National’s underwhelming reshuffle

COMMENT: As far as reshuffles go, it was a little underwhelming.

Granted, National leader Bill English may feel he has reason to retain confidence in his front-benchers; after all, as he keeps reminding us, National was and is the largest party in Parliament following the election.

Yet what was a chance for rejuvenation has resulted in most former ministers holding onto their main areas of expertise, with all other MPs except the first-termers picking up largely minor portfolios.

It feels like an attempt to mix continuity with change, similar to the needle English tried to thread when taking over from John Key as Prime Minister and placating restless backbenchers.

One beneficiary of the reshuffle is Judith Collins, who has jumped from 16th to ninth in National’s rankings and picked up the transport portfolio - a particular focus for the new Government.

Collins’ resurgence may reflect a desire to keep her from fomenting mischief internally while in opposition, but it’s also an acknowledgement that her attack-dog approach may come in handy on the cross-benches (a fact English noted when saying: “I think Phil Twyford will find her way of business suits Opposition”).

Taking on Collins’ police portfolio is Chris Bishop, who may have considered himself unfortunate to miss out on a ministerial role last term.

Bishop turned Hutt South blue at the election, and has been elevated to a high-profile role taking on Police Minister Stuart Nash.

Similarly, Todd Muller has picked up climate change and Crown/Maori relations rules, having been on the cusp of a ministerial position last term.

One of the notable losers is Nick Smith, who has lost his housing-related roles and instead taken on the relatively lesser forestry and aquaculture portfolios.

English insisted Smith had performed well in government, but the change suggests National is aware it needs someone more convincing to take on Twyford (a job which has fallen to Michael Woodhouse).

"You should expect more tension and more pressure in the Parliament, and particularly through the select committee process. Because we are the dominant select committee party.”

There are some other interesting decisions: English has created a separate mental health role, held by Matt Doocey, perhaps a recognition of the pressure his government came under regarding strains on the mental health system.

Amy Adams has picked up workplace relations and safety from Woodhouse, with English praising her “crystal-clear legal mind” and saying she could keep a check on the Government’s planned reforms.

This reshuffle may reflect a holding pattern. While English claimed to be unaware of any pending departures, it seems likely a handful of senior MPs will choose to stand down before the election, creating space for other rising stars. He confirmed giving portfolios to more junior MPs was in essence a test of their ability to make the step up.

As to National’s approach in opposition, it seems sensible to not expect any goodwill, with English making multiple attacks on the Government and warning it could not expect an easy rise.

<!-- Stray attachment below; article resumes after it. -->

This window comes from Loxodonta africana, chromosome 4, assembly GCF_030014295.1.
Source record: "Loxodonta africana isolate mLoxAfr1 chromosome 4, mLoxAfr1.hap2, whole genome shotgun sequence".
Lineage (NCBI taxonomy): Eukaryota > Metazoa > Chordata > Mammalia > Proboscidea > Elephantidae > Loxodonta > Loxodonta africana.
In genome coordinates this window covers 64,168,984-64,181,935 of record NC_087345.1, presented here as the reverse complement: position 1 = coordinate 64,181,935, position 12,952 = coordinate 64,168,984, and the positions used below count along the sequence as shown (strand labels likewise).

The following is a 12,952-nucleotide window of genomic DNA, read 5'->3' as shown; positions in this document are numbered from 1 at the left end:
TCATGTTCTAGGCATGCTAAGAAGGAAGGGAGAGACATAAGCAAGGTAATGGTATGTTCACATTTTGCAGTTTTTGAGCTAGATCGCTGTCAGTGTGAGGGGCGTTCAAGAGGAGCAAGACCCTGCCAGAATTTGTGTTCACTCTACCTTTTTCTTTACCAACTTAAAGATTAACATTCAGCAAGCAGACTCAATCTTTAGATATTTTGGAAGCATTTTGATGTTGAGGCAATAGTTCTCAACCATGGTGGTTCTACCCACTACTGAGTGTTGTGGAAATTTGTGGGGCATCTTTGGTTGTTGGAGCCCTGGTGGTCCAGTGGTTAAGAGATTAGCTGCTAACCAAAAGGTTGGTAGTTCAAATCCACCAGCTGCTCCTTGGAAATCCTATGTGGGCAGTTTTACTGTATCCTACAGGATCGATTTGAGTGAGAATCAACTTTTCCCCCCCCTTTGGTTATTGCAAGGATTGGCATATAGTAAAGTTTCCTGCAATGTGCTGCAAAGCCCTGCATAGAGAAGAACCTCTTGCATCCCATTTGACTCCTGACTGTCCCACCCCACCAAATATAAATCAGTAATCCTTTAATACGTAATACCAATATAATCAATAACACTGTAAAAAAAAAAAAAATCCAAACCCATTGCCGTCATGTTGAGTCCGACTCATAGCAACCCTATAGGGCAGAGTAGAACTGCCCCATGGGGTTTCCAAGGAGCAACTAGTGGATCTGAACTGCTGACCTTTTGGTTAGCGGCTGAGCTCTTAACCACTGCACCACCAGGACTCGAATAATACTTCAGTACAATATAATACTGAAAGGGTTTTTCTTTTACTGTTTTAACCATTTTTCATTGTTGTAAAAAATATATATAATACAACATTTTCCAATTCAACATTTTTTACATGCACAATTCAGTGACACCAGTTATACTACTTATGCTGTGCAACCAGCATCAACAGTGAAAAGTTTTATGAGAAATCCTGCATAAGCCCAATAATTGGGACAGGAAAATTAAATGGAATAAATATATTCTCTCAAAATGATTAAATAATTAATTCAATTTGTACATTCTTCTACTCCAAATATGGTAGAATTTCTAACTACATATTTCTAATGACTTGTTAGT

"You should expect more tension and more pressure in the Parliament, and particularly through the select committee process. Because we are the dominant select committee party.”

"And that is going to make a difference to how everything runs - it's not our job to make this place run for an incoming Government that is a minority.”

With experienced ministers among his ranks, English and company may enjoy making life difficult. However, a more constructive approach will be needed if National is to somehow seize power back at the next election.

National shadow portfolios:

Bill English - National Security
Paula Bennett - Children; Women; Social Investment
Steven Joyce - Finance; Infrastructure
Gerry Brownlee - Foreign Affairs; Fisheries; Land Information
Simon Bridges - Shadow Leader of the House; Economic and Regional Development; Immigration
Amy Adams - Justice; Workplace Relations and Safety (including Pike River)
Jonathan Coleman - Health; Sport and Recreation
Chris Finlayson - Shadow Attorney General; Commerce; GCSB; NZSIS
Judith Collins - Transport; Revenue
Michael Woodhouse - Housing; Social Housing
Nathan Guy - Primary Industries
Nikki Kaye - Education
Todd McClay - Trade; State Services
Paul Goldsmith - Tertiary Education; Arts, Culture and Heritage
Louise Upston - Social Development
Anne Tolley - Nominated for Deputy Speaker
David Carter - State Owned Enterprises
Nick Smith - Forestry; Aquaculture
Maggie Barry - Conservation
Alfred Ngaro - Courts; Community and Voluntary Sector; Pacific Peoples
Mark Mitchell - Defence
Nicky Wagner - Disability Issues
Jacqui Dean - Tourism; Small Business
David Bennett - Food Safety; Racing; Associate Immigration
Tim Macindoe - ACC
Scott Simpson - Environment; Planning
Jami-Lee Ross - Senior Whip; Local Government; Associate Transport
Barbara Kuriger - Biosecurity; Rural Communities; Junior Whip
Matt Doocey - Greater Christchurch Regeneration; Mental Health; Third Whip
Kanwaljit Singh Bakshi - Internal Affairs; Associate Police
Melissa Lee - Broadcasting, Communications and Digital Media; Ethnic Affairs
Jonathan Young - Energy and Resources
Joanne Hayes - Whanau Ora; Associate Children
Ian McKelvie - Seniors, Veterans
Simon O'Connor - Corrections
Jian Yang - Statistics; Associate Ethnic Affairs
Andrew Bayly - Building Regulation; Associate Commerce
Chris Bishop - Police; Youth
Sarah Dowie - Early Childhood Education
Brett Hudson - ICT; Government Digital Services
Nuk Korako - Treaty of Waitangi Negotiations; Maori Development
Todd Muller - Climate Change; Crown/Maori Relations
Parmjeet Parmar - Science and Innovation
Shane Reti - Data; Associate Health
Alastair Scott - Customs; Associate Regional Development
Stuart Smith - Civil Defence; Earthquake Commission

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